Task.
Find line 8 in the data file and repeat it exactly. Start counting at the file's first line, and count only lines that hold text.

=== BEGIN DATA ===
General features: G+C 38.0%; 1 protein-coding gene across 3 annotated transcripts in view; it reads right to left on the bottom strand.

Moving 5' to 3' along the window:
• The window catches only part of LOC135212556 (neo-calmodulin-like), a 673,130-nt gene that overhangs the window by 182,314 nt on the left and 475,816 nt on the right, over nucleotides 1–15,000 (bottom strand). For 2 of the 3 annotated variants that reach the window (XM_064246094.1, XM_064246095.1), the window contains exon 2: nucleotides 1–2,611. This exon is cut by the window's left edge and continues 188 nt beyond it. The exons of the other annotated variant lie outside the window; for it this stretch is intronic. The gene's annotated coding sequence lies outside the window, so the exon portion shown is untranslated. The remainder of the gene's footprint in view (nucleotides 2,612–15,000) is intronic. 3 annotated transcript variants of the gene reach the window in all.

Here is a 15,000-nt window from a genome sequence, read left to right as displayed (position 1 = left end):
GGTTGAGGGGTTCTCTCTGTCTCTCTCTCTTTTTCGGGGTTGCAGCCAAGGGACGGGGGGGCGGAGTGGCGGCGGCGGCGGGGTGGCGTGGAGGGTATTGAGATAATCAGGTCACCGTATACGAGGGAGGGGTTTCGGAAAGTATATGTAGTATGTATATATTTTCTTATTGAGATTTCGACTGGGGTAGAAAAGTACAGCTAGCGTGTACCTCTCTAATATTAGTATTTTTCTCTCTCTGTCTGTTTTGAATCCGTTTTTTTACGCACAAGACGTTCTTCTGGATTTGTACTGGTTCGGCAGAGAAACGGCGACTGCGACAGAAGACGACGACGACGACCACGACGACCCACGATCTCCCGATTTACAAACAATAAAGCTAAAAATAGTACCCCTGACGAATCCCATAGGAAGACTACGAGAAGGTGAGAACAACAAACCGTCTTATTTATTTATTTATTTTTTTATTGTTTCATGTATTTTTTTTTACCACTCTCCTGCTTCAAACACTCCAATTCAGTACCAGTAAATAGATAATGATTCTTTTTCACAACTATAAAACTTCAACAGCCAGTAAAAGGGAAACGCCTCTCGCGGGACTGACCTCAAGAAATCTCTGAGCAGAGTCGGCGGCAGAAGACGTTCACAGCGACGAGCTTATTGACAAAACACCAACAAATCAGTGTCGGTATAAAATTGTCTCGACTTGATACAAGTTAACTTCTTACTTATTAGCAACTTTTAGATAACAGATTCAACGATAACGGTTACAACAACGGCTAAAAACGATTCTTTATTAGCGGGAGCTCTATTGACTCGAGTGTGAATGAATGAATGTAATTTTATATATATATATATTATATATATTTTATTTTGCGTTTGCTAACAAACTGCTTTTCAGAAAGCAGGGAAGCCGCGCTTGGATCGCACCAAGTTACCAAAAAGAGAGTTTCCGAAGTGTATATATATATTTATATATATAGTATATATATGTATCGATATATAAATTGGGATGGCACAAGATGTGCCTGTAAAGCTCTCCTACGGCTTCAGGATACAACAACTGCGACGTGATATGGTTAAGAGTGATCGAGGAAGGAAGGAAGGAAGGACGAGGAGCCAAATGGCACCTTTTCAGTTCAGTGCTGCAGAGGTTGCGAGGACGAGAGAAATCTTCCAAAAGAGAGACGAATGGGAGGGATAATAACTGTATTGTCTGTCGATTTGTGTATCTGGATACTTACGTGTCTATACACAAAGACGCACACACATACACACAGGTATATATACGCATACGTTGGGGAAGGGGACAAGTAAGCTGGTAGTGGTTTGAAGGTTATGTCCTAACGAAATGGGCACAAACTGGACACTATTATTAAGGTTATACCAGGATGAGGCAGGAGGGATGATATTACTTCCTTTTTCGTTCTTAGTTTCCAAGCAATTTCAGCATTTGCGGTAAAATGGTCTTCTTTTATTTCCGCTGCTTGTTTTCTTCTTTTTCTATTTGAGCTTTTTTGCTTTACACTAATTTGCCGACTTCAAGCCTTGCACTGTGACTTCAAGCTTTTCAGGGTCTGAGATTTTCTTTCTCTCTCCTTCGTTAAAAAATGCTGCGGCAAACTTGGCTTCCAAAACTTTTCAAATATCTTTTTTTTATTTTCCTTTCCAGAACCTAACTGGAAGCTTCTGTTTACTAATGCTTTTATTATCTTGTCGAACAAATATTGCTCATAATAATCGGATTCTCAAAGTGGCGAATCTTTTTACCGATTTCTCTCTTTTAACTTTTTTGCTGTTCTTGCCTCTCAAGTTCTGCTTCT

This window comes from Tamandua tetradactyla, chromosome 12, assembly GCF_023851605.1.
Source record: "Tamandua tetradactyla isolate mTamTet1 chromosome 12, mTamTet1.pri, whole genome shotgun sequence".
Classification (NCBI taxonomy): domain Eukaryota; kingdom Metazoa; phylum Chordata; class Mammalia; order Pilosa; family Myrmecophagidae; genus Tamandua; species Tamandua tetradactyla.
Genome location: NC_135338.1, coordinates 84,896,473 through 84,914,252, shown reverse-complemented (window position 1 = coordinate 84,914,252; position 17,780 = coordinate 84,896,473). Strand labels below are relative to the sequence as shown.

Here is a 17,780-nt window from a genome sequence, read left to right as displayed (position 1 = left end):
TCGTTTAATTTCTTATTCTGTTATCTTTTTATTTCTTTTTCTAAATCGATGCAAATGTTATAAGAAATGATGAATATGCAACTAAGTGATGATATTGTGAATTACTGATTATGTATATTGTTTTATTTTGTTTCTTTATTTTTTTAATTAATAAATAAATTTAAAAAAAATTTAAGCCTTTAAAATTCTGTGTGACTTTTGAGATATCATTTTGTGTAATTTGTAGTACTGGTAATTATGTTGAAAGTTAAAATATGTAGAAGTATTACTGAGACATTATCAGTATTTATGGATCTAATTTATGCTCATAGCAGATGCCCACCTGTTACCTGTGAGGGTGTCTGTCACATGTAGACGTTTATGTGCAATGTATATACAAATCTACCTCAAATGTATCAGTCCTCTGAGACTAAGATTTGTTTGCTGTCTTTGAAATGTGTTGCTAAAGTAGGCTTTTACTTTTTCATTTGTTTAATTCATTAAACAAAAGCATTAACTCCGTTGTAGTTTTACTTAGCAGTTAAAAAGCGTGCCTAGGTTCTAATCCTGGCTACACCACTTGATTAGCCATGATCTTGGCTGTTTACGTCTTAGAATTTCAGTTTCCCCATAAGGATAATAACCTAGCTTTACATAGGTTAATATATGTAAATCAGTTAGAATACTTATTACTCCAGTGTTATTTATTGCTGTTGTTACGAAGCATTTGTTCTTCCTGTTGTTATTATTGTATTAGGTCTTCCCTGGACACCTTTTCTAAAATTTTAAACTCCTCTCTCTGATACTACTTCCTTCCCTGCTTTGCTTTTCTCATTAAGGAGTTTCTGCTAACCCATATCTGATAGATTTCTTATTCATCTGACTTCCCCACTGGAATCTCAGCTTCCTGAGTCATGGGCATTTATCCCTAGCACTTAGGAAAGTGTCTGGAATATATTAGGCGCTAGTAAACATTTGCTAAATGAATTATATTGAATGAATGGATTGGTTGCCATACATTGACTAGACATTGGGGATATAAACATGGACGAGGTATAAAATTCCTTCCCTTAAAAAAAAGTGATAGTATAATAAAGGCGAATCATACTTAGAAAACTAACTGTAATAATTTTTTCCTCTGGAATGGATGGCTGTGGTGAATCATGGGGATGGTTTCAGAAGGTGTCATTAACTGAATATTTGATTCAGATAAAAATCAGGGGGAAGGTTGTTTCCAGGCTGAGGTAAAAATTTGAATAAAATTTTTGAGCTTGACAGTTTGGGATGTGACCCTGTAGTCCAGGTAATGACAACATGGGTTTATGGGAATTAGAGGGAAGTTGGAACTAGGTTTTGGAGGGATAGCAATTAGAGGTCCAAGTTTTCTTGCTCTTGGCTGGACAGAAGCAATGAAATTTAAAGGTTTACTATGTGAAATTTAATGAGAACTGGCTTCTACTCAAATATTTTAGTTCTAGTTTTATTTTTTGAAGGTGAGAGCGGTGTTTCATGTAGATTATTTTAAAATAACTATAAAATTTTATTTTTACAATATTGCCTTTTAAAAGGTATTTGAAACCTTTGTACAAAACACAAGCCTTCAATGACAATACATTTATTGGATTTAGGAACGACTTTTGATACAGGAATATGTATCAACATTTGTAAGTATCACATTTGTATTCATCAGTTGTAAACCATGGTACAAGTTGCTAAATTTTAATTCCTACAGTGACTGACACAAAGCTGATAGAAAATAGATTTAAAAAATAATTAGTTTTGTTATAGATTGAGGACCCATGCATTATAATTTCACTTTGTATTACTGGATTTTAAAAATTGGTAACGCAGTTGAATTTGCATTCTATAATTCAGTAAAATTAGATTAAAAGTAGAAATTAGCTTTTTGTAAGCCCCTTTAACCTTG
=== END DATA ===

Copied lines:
Classification (NCBI taxonomy): domain Eukaryota; kingdom Metazoa; phylum Chordata; class Mammalia; order Pilosa; family Myrmecophagidae; genus Tamandua; species Tamandua tetradactyla.